Sunshine and the existential dilemma of space travel

With NASA to allow tourists to visit the International Space Station from 2020, what lessons can be learned from this 2007 sci-fi thriller?


Emily Maskell


This year marks half a century since man first landed on the moon, but on the horizon is a new era of space travel. NASA has announced that from 2020 the International Space Station will be a new destination for tourists who have exhausted every other instagrammable spot on Earth. But should we be wary of this next giant leap in humanity’s upward journey? Exploring celestial notions of human evolution and development, Danny Boyle’s 2007 sci-fi thriller Sunshine shows the beautiful and dangerous possibilities of space travel in the year 2057.

The film introduces space travel as a method of survival as eight astronauts embark on a mission to re-ignite the sun. As the destination of the Icarus II ship, the sun comes to represent more than just a life-giving source: it is a symbol of hope; a shining light in the darkness. Yet just as the Greek myth of Icarus tells, we learn that the original Icarus ship stopped flying. The Icarus II ship suffers a similar fate. As the ship slowly begins to break apart, so does the community on board. Moments of sheer panic and mayhem ensue as the crew scrambles to replenish their oxygen supply and races against the clock to ensure the ship’s airlock is secured. From humanity’s perspective, space travel is instrumental to Earth’s survival, the only available option to solve the issue of extinction. But it comes at a price.

One setting within the film that is emblematic of the relationship between humanity and space is the Icarus II’s observation deck. The area consists of a floor-to-ceiling window through which the crew can gaze out at the solar system. The views are truly spectacular, and the characters derive a distinct pleasure from staring into the vastness of space. It seduces them completely, leaving them awe-struck at the never-ending expanse of the galaxy. From the deck they are able to see the future of their exploration, and this is effectively what NASA is promising with its space tourism initiative.

As the film unfolds, discussions of morality come to the fore. The Icarus II crew are repeatedly asked to consider the value of human life. Capturing the existential dread of trying to prolong one’s own existence, the film reveals the cost of scientific and human progress. Central to this is a debate around mental endurance, and as the Icarus II continues to move forward, the crew find themselves butting heads with conflicting attitudes. Unable to escape the enclosed confines of the ship, the enormity of outer space becomes a cruel juxtaposition to the claustrophobia they experience. Without home comforts or a sense of grounding, they are left alone with each other and their thoughts.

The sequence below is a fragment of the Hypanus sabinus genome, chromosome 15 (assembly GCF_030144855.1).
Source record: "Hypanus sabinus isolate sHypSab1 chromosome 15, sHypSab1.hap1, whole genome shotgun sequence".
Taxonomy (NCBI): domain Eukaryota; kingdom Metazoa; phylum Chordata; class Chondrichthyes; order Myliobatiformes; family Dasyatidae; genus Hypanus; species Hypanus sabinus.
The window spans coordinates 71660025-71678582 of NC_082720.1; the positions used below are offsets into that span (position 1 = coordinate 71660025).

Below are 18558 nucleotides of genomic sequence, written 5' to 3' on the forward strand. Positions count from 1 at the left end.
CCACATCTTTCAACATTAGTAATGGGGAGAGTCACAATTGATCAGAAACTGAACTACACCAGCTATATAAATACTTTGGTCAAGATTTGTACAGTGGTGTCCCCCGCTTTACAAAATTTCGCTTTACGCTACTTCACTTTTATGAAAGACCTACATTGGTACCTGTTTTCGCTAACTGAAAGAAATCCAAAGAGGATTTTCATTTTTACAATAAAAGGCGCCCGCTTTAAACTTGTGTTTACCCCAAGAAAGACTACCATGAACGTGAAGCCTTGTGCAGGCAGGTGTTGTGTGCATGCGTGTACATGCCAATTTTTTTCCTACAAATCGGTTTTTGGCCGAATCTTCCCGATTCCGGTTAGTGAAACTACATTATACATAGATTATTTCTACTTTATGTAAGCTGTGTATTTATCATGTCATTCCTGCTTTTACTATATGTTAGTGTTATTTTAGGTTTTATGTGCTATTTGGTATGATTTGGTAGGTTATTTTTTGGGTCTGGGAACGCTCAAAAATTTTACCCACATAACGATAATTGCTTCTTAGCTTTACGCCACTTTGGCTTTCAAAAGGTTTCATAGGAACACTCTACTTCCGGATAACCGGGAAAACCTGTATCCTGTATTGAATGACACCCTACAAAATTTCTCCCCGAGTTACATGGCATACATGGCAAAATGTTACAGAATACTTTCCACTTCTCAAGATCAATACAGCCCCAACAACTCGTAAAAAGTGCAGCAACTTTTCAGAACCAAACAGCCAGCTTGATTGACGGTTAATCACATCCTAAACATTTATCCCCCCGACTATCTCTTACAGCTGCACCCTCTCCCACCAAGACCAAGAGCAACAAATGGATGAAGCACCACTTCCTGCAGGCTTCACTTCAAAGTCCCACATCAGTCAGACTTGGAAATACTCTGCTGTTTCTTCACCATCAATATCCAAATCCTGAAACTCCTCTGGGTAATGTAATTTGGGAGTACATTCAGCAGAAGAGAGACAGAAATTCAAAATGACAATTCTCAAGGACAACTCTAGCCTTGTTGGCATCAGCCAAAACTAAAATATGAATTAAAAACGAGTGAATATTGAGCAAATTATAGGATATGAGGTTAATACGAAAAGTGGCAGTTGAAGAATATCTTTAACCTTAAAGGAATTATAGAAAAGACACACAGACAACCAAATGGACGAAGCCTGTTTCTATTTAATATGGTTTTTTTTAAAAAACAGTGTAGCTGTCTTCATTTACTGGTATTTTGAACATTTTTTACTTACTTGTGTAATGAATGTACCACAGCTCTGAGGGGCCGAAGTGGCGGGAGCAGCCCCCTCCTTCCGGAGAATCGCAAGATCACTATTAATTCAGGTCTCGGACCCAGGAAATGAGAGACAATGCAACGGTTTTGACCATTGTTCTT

This desire to venture forth and make new discoveries took seed long before Neil Armstrong took the first human steps on the moon. Sunshine simply extends this adventurous spirit. Among the film’s bleaker scenes, there are moments of optimism which speak to the power of the human spirit. While the film proposes space travel as a perilous but logical next step in human evolution, it repeatedly draws our attention to the determination and formidable strength of the crew. Humanity may seem minuscule in comparison to the grandeur of space, but crucially Boyle and screenwriter Alex Garland emphasise the importance of feeling present in the universe.

One line from the film that best summarises the relationship between humanity and space comes from Cliff Curtis’ Searle: “We’re only stardust.” The notion of there being an intrinsic connection between human beings and the wider universe is woven into Sunshine’s narrative fibre. In 38 years, NASA’s goal of democratising space travel may have been achieved. Perhaps even on a level as advanced to carry out the challenging journey that is represented in Sunshine. But one thing remains certain: people will always be fascinated with the stars, even when they are among them.

Published 16 Jul 2019

Tags: Alex Garland Danny Boyle

Suggested For You

How we brought Apollo 11 from NASA’s archive to the big screen

By Andrew Northrop

Director Todd Douglas Miller reflects on the completion of a cinematic mission 50 years in the making.

Apollo 11

By Phil Concannon

Half a century on from mankind’s giant leap, this documentary brings the mission back to life in stunning clarity.

review LWLies Recommends

Why Alien’s gender politics run a lot deeper than Ellen Ripley

By Thomas Hobbs

The revelation that Lambert is a trans woman transforms what we know about Ridley Scott’s sci-fi horror.

Little White Lies Logo

About Little White Lies

Little White Lies was established in 2005 as a bi-monthly print magazine committed to championing great movies and the talented people who make them. Combining cutting-edge design, illustration and journalism, we’ve been described as being “at the vanguard of the independent publishing movement.” Our reviews feature a unique tripartite ranking system that captures the different aspects of the movie-going experience. We believe in Truth & Movies.